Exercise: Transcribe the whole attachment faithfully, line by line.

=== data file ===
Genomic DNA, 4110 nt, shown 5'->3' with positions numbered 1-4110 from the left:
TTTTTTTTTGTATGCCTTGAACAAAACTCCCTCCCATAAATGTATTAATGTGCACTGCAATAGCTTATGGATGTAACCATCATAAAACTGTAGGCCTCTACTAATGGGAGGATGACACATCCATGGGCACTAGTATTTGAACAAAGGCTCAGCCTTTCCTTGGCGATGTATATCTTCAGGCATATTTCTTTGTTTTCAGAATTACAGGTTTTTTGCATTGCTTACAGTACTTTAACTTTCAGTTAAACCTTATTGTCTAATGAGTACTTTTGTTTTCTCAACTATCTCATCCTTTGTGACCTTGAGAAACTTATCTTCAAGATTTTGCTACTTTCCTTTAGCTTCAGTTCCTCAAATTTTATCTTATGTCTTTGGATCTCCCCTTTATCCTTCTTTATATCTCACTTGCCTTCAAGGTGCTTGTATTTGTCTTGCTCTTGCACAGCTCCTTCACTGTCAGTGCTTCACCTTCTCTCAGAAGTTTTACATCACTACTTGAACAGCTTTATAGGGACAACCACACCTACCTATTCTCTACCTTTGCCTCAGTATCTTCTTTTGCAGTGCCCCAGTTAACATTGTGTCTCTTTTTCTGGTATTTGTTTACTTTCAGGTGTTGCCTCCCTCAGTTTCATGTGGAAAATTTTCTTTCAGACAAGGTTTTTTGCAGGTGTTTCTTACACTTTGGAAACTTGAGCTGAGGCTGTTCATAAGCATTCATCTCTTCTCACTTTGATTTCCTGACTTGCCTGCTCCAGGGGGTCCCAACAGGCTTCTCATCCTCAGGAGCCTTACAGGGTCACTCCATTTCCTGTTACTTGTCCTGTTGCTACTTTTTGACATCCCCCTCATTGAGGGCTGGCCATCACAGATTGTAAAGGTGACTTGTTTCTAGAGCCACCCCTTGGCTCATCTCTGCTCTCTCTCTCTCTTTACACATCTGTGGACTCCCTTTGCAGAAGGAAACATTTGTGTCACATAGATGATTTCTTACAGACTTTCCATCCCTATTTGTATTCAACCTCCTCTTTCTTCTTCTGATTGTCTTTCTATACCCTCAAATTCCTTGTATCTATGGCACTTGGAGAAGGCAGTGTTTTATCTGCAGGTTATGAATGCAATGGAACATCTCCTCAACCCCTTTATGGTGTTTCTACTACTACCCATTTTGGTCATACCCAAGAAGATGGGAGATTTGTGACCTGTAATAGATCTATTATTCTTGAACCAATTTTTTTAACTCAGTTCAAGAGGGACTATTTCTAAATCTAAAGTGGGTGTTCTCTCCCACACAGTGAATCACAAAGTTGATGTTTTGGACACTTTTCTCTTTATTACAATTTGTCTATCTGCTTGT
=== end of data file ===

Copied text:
Genomic DNA, 4110 nt, shown 5'->3' with positions numbered 1-4110 from the left:
TTTTTTTTTGTATGCCTTGAACAAAACTCCCTCCCATAAATGTATTAATGTGCACTGCAATAGCTTATGGATGTAACCATCATAAAACTGTAGGCCTCTACTAATGGGAGGATGACACATCCATGGGCACTAGTATTTGAACAAAGGCTCAGCCTTTCCTTGGCGATGTATATCTTCAGGCATATTTCTTTGTTTTCAGAATTACAGGTTTTTTGCATTGCTTACAGTACTTTAACTTTCAGTTAAACCTTATTGTCTAATGAGTACTTTTGTTTTCTCAACTATCTCATCCTTTGTGACCTTGAGAAACTTATCTTCAAGATTTTGCTACTTTCCTTTAGCTTCAGTTCCTCAAATTTTATCTTATGTCTTTGGATCTCCCCTTTATCCTTCTTTATATCTCACTTGCCTTCAAGGTGCTTGTATTTGTCTTGCTCTTGCACAGCTCCTTCACTGTCAGTGCTTCACCTTCTCTCAGAAGTTTTACATCACTACTTGAACAGCTTTATAGGGACAACCACACCTACCTATTCTCTACCTTTGCCTCAGTATCTTCTTTTGCAGTGCCCCAGTTAACATTGTGTCTCTTTTTCTGGTATTTGTTTACTTTCAGGTGTTGCCTCCCTCAGTTTCATGTGGAAAATTTTCTTTCAGACAAGGTTTTTTGCAGGTGTTTCTTACACTTTGGAAACTTGAGCTGAGGCTGTTCATAAGCATTCATCTCTTCTCACTTTGATTTCCTGACTTGCCTGCTCCAGGGGGTCCCAACAGGCTTCTCATCCTCAGGAGCCTTACAGGGTCACTCCATTTCCTGTTACTTGTCCTGTTGCTACTTTTTGACATCCCCCTCATTGAGGGCTGGCCATCACAGATTGTAAAGGTGACTTGTTTCTAGAGCCACCCCTTGGCTCATCTCTGCTCTCTCTCTCTCTTTACACATCTGTGGACTCCCTTTGCAGAAGGAAACATTTGTGTCACATAGATGATTTCTTACAGACTTTCCATCCCTATTTGTATTCAACCTCCTCTTTCTTCTTCTGATTGTCTTTCTATACCCTCAAATTCCTTGTATCTATGGCACTTGGAGAAGGCAGTGTTTTATCTGCAGGTTATGAATGCAATGGAACATCTCCTCAACCCCTTTATGGTGTTTCTACTACTACCCATTTTGGTCATACCCAAGAAGATGGGAGATTTGTGACCTGTAATAGATCTATTATTCTTGAACCAATTTTTTTAACTCAGTTCAAGAGGGACTATTTCTAAATCTAAAGTGGGTGTTCTCTCCCACACAGTGAATCACAAAGTTGATGTTTTGGACACTTTTCTCTTTATTACAATTTGTCTATCTGCTTGT